This study examined the relationship between initial social communication status
and language development in infants and toddlers recently adopted from Eastern
European institutional care. The responding joint attention (RJA) and initiating joint
attention (IJA) skills of 61 children were measured at arrival and compared against
receptive and expressive language outcomes 6 months later. Birth weight, height at
arrival and age at arrival were also examined as risk factors for slower language
Results indicated that receptive and expressive language outcomes were
positively related to higher social communication skills. Specifically, RJA and IJA were
significant predictors of receptive language development, and RJA was a significant
predictor of overall expressive language development, above the contribution of age.
Vocabulary was predicted by age at arrival and IJA skills. Height and birth weight were
not predictive of language outcomes. Joint attention skills did not distinguish between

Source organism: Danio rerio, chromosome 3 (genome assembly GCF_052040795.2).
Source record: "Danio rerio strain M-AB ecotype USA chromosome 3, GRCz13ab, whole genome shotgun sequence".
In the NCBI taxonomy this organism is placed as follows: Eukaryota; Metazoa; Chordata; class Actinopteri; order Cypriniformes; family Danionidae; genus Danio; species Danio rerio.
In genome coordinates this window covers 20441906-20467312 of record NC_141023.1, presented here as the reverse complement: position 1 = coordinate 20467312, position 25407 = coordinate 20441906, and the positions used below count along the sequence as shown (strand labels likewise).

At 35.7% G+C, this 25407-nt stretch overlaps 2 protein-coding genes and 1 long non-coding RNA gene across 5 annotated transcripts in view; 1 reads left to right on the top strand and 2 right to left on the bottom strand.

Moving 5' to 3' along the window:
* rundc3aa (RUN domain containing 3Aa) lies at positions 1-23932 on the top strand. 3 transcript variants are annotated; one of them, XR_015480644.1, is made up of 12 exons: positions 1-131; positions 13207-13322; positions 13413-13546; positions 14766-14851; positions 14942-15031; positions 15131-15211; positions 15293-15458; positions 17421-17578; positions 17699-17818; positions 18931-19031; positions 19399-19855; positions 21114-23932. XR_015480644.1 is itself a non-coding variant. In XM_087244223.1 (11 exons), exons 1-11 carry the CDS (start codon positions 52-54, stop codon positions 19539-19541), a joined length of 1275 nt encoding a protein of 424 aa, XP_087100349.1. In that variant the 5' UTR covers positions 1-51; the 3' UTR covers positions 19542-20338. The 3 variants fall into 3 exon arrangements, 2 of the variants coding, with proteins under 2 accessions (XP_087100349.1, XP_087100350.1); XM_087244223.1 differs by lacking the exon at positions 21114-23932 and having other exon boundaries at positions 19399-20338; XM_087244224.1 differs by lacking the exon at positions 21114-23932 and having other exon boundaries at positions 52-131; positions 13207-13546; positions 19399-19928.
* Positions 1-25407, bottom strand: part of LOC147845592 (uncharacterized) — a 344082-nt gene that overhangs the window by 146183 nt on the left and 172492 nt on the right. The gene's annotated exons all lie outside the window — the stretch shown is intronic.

higher and lower language performance when children were divided based on language
cut-off scores. This study also found that adoption before an age of vocabulary
acquisition did not distinguish between children with lower and higher language acquisition in this sample.
University of Minnesota M.A. thesis. August 2010. Major: Speech-language Pathology. Advisors: Maria Kroupina, Ph.D. & Jennifer Windsor Ph.D. 1 computer file (PDF); vii, 64 pages. Appendix p. 53-64.
Glatzhofer, Sharrie Lynn.
Social communication status as a risk factor for language development in young children adopted from Eastern European institutional care..
Retrieved from the University of Minnesota Digital Conservancy,
Content distributed via the University of Minnesota's Digital Conservancy may be subject to additional license and use restrictions applied by the depositor.